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Renovations for Mitchell Pauole Center

An expansion and improvement project has been proposed for Kaunakakai’s community facility, the Mitchell Pauole Center (MPC). The changes include expansion of the existing lanai and construction of a new freestanding lanai, as well as updating the facility’s kitchen and upgrading the entire building to current Americans with Disabilities (ADA) standards.

The improvements are valued at $300,000, with approximately 2,288 square foot of renovations. The project description lists the need for ADA improvements to the facility’s restrooms, parking lot, kitchen cabinets and other amenities. It also calls for lighting and electrical systems to be replaced to improve efficiency. An added covered, freestanding lanai area proposed for the east side of the existing facility would be 43 feet wide by 67 feet deep.

The plan was presented to the Molokai Planning Commission last week for approval of the required Special Management Area Minor permit, but commissioners said they lacked enough public input on the project to make a decision.

The project must be approved quickly, however, before funding earmarked for the improvements run out at the end of the year, according to April Shiotani, director of capital improvements for the county’s Parks and Recreation Dept. Shiotani said the expansion portions of the project were lumped together with the ADA and kitchen improvements to save money on construction costs.

“It was tied together because we’d get more bang for the buck so we could get more done as opposed to doing lots of little projects,” said Shiotani.

The project has already been opened up to bidding contractors. Shiotani said if everything moves forward as currently planned, construction would begin in early February and MPC would be closed for the rest of the year. Parks and Rec staff say that as of now, no reservations are being taken for MPC from February until the end of 2014 during the planned construction period.

Shiotani told commissioners the addition is too large a portion of the project to remove at this point. If they turned down the project, she said, her department would have to cancel the bid and wait until the next fiscal year in 18 months to resubmit the project for only the ADA and other approved portions.

Many commissioners said while they supported the ADA portion of the project, they felt rushed in making a decision that would drastically change Kaunakakai’s only community center without the public’s participation.

“I’d like to have input on the community use of the building and how it’s going to change the types of entertainment and activities that we have,” said commissioner Zhantell Dudoit. “It looks like structure could take away a lot of seating space.”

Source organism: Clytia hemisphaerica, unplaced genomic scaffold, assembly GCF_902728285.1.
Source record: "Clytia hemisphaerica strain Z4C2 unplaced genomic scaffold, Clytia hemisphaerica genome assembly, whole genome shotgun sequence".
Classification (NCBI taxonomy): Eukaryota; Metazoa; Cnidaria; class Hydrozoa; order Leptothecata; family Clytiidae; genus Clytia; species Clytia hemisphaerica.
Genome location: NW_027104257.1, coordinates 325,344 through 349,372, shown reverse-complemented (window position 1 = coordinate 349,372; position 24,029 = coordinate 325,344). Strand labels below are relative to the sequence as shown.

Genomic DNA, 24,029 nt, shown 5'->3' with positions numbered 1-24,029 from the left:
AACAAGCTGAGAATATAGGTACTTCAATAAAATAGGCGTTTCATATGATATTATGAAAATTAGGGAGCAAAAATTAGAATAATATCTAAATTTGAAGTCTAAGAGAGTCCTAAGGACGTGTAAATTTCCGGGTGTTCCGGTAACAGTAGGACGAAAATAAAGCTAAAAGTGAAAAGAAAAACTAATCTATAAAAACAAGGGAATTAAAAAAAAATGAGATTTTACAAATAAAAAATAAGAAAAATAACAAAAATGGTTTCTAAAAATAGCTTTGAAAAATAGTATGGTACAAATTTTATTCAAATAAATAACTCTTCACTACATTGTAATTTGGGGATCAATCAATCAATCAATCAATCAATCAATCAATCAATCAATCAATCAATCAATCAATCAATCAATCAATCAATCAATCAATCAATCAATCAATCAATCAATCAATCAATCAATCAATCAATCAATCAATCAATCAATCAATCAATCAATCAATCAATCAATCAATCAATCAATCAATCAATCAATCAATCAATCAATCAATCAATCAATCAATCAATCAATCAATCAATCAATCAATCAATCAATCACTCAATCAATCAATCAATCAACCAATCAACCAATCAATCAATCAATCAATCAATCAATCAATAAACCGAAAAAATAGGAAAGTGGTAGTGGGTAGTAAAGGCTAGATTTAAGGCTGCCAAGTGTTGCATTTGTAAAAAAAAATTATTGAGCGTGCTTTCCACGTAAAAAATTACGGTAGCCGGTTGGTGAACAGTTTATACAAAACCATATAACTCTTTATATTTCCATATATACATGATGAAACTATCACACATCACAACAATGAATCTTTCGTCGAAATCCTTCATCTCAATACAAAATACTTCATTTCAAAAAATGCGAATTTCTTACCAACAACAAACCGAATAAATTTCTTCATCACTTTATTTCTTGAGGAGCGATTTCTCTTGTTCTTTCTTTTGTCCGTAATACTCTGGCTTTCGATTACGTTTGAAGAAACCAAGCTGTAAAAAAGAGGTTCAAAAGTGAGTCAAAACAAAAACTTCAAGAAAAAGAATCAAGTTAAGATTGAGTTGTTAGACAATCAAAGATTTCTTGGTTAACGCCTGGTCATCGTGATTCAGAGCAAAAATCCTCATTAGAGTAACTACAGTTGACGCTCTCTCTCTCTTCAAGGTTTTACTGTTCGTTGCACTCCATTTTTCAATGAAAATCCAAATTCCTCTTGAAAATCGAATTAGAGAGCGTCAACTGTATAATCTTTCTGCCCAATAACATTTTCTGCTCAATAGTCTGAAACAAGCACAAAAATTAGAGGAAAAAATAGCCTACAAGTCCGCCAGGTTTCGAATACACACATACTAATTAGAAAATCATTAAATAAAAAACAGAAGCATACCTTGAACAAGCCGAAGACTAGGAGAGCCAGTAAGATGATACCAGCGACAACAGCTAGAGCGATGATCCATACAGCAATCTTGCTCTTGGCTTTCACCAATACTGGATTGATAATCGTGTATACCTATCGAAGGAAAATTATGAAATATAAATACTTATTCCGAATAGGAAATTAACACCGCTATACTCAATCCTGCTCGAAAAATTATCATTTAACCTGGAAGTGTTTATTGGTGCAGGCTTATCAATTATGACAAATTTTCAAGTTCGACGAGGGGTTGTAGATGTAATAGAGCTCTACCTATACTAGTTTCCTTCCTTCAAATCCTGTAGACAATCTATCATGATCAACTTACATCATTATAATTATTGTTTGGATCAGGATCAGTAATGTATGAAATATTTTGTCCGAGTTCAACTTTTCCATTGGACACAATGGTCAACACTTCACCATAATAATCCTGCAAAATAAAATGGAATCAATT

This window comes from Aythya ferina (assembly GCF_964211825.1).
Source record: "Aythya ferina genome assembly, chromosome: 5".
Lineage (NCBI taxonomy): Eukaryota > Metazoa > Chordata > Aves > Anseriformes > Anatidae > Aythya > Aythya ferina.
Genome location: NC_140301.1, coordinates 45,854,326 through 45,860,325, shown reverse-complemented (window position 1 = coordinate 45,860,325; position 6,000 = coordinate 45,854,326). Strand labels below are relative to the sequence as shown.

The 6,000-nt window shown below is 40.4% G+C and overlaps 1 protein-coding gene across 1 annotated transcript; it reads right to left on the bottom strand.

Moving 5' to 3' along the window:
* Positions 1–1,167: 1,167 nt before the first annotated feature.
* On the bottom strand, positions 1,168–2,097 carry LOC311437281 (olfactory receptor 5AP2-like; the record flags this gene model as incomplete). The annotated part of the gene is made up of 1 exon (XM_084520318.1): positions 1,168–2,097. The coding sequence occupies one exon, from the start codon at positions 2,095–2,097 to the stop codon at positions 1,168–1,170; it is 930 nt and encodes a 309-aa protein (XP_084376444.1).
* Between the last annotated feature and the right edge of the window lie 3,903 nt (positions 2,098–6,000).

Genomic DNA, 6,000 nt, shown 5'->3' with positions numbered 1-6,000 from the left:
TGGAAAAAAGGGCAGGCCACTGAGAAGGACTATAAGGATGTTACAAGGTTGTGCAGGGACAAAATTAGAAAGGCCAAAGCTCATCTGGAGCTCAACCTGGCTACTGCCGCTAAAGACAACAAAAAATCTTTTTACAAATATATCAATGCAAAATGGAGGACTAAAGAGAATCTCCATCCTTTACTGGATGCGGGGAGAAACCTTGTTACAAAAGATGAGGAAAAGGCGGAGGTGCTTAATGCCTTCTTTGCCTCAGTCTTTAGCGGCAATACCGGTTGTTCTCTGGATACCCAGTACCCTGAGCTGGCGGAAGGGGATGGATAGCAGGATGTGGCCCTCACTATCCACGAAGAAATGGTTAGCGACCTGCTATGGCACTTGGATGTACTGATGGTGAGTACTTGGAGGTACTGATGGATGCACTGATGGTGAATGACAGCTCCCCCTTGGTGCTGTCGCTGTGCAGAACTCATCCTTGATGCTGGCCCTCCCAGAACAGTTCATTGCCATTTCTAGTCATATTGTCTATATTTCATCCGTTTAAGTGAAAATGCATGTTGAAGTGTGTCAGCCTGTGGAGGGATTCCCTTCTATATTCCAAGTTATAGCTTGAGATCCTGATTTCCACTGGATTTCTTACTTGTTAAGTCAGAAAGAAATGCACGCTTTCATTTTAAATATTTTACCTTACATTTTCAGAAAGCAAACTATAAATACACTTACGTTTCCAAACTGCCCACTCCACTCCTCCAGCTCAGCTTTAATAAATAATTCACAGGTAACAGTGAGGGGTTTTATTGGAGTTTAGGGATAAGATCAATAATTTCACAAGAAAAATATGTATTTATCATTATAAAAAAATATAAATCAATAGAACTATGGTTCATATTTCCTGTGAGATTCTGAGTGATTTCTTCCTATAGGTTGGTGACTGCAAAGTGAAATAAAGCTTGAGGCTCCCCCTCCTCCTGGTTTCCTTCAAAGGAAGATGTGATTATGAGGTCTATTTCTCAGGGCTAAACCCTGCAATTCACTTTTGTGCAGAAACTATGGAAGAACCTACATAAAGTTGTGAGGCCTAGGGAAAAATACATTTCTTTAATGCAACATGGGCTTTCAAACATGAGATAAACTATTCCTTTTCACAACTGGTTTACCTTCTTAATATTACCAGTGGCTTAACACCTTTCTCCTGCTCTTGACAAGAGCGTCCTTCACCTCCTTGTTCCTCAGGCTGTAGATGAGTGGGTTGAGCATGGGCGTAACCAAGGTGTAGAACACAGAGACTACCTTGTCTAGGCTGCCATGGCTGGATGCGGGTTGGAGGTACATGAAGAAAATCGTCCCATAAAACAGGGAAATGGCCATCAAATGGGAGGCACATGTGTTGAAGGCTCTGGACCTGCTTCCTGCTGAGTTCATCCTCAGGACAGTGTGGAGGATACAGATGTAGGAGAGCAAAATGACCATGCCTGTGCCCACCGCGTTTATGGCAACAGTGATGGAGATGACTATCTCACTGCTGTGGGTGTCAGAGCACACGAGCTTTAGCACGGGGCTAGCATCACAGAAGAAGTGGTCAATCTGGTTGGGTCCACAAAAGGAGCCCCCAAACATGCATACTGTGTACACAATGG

Shiotani said the expansion portion was originally suggested by Mayor Alan Arakawa and former Molokai county councilman Danny Mateo.

Mateo told the Dispatch that he did propose the project a few years ago, but had not been told it was moving forward or included in the planning process.

“Our community has virtually outgrown the Mitchell Pauole Center – it’s way too small,” he said, calling expansion of the facility “a no-brainer.”

“We all know [MPC] is in dire need of growth and expansion, but we need to get community input,” he added.

Other planning commissioners expressed hope that they would have been more involved in the development of the project.

“The commission would like to be included in the planning process,” said commissioner Billy Buchanan. “It seems like we’re more like the review board [than the planning commission].”

“We didn’t expect to have issues or opposition,” admitted Shiotani. “This is the first time that it’s gone to the public.”

Because of that, resident Judy Caparida, one of the few community members attending last week’s Planning Commission meeting, testified in favor of a delayed decision.

“If it’s the first time that this has been brought up, I don’t think we should pass it because this is the only place where we have all kinds of activities,” said Caparida. “So I think we should take more of a look at it.”

Commissioners voted to defer the issue until the December meeting, and Shiotani said the Parks and Rec Dept would ask people, like Mateo, who had originally suggested the expansion to offer testimony, to come and discuss the expansion at that time. Shiotani told the Dispatch afterward that if that was not possible, they would consider holding a separate community meeting before then to gain further public input on the project.


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